Herbert Burnett (Bert) Strange

Country: United States of America
Sector: Higher Education
Job title: Lead Instructor in Religion
Subject of study: Theology
Year of graduation: 1979
Type/Level of study: Post graduate

Current Employer/Organisation Name

Greenville Technical College

What have you been doing since leaving Exeter, and what are you doing now?

It’s been 40 years, so this is literally a long story. After returning to the States, I taught and was chaplain at a private secondary school, and then spent 20 years as a U. S. Army chaplain, retiring in 2002. I served in a variety of roles including unit chaplain, headquarters staff officer, resource manager, and (twice) Army Service School instructor. I was posted to Germany and Korea as well as several stateside assignments. I also was able to “scratch my academic itch” by teaching as an adjunct instructor for two universities that at extension campuses on the posts where I served. Since retiring, I have taught as an adjunct at my undergraduate alma mater, Furman University, and at Greenville Tech, In June 2018, having had enough of retirement, I became the full-time religion instructor at Greenville Tech. As the saying goes, “Find a job that you would do for free, and get someone to pay you for it.” I have also had a busy life away from work as a member of various community organizations, including the Rotary Club of Greenville (of which I was President, 2011-2012) and Greenville’s First Baptist Church.(as deacon, committee member and chair, and Sunday School teacher).

Why did you choose this career? And what do you enjoy most about your work?

My career path has been interesting, to say the least. I started on a military career which was interrupted by the call to ministry and attending seminary. It was in seminary that the idea of earning a PhD and teaching began, and so found myself at Exeter. Then, as noted above, my ministry, military and academic careers coexisted for a couple of decades. It is probably fair to say that i didn’t really choose my careers in the usual sense, but they chose me, each for its own appropriate time. The thing I enjoy most is simply interacting with students in the classroom, and watching them grasp concepts that may not have been “on their radar” before. It’s hard to match watching those “Aha” moments take place.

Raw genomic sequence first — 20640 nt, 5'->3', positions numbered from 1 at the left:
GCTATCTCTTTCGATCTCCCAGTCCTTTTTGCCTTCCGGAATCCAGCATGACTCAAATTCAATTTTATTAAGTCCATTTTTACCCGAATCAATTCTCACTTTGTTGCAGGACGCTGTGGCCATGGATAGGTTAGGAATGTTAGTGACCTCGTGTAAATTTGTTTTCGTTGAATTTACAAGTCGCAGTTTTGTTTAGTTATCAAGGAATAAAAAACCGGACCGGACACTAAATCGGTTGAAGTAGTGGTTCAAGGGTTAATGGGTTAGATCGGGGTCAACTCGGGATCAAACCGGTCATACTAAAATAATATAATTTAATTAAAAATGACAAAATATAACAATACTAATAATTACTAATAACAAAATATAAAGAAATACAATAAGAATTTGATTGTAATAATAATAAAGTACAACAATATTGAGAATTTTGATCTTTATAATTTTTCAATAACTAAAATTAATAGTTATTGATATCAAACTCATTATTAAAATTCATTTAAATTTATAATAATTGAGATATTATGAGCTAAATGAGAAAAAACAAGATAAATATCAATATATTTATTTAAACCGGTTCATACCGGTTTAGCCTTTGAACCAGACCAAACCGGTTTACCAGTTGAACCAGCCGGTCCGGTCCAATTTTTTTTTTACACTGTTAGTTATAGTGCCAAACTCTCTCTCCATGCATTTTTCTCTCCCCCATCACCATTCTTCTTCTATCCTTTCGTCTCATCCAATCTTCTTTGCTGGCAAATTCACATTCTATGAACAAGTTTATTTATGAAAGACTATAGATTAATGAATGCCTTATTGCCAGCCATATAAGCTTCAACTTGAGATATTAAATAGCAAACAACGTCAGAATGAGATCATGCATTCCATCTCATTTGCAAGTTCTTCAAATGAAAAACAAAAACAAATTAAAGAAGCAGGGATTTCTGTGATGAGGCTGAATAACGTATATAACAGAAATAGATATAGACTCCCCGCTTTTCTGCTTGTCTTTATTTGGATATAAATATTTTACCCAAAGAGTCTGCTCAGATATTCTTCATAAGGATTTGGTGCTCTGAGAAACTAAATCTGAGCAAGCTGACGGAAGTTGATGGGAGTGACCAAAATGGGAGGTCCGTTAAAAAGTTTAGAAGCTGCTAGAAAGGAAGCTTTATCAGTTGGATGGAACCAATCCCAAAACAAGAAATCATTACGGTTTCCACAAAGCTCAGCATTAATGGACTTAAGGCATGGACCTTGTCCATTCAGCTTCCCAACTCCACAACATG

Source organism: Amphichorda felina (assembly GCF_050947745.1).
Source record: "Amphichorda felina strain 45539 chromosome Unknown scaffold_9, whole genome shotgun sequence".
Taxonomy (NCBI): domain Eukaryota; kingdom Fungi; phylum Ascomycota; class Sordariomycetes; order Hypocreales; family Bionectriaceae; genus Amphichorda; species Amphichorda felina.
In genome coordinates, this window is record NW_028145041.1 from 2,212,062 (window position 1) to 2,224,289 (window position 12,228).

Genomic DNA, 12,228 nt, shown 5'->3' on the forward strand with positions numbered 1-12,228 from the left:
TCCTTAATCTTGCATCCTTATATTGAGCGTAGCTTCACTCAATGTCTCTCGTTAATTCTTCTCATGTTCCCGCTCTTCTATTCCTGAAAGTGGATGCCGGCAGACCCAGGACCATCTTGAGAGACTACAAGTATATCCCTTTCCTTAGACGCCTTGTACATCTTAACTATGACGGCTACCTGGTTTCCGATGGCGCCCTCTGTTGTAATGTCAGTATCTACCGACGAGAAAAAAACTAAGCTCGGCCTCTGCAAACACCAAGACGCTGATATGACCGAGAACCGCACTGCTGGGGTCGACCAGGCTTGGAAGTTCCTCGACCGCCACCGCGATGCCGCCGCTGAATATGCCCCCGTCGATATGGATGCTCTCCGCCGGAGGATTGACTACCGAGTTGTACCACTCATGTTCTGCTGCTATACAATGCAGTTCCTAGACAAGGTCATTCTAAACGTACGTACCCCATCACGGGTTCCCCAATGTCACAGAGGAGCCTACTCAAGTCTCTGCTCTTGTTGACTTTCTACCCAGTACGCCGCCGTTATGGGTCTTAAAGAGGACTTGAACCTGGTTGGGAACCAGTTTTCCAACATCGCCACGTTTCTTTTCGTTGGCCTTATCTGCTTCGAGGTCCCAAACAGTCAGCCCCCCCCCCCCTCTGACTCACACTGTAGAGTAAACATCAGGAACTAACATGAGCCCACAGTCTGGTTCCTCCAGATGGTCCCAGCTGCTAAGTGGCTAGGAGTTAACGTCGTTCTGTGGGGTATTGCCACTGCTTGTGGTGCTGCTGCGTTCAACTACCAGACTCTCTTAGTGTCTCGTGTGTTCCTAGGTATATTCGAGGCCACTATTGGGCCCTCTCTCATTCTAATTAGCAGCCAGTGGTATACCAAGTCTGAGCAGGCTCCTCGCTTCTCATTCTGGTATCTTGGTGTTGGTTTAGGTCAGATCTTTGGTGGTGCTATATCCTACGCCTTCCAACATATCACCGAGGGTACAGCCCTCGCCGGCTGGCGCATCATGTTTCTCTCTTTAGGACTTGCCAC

Please tell us if you were a member of any societies, groups or sports clubs?

I was involved in the Augustine Society through the Department of Theology.

What did you enjoy most about your programme and what was the biggest highlight?

I’m not sure I could honestly say that “living in the stacks” doing research was always enjoyable, but the opportunity to associate with the other members of the department — faculty, staff and students — provided enough joy to see me through. The biggest highlight was obviously having Professor Porter tell me that I had passed the viva, and could now have the title of “Doctor” in front of my name.

What did you enjoy most about studying here?

Because my family (wife and two — ultimately three — children) with me, the Exeter experience was more than just studying. Living in the Exwick neighbourhood, making friends in the community, attending South Street Baptist Church, having the opportunity to travel all made our three years some of the happiest of our lives.

Why did you choose to study at Exeter?

I knew I wanted to study in England, since the doctoral process was much more sensible than at American universities. My mentor in seminary had been a DPhil student at Oxford supervised by J. R. Porter at Oriel College. Since he had become the Professor of Theology at Exeter, having the chance to work with Prof. Porter was the deciding factor.

What skills and experiences have been most useful for your career?

Learning how to do research at the doctoral level was intense, but worthwhile. Remembering to keep the end result in mind when things seemed not always to be going as smoothly as I had hoped was an invaluable lesson. Above all, enjoy the experience. Life is too short to be doing something that really does not give you pleasure.

What advice would you give to a current student who wishes to pursue your career?

Be prepared to work hard to gain the appropriate credentials. Remember that, just because you have gained those coveted degrees, your path may still be a circuitous one. Doing other things while you wait is not wasted time, but gives you valuable experiences you can apply when the opportunity arises.

What are your plans for the future?

Since I am in my post-retirement full-time job, I plan to continue to teach as long as I am able and as long as it remains fun.

 

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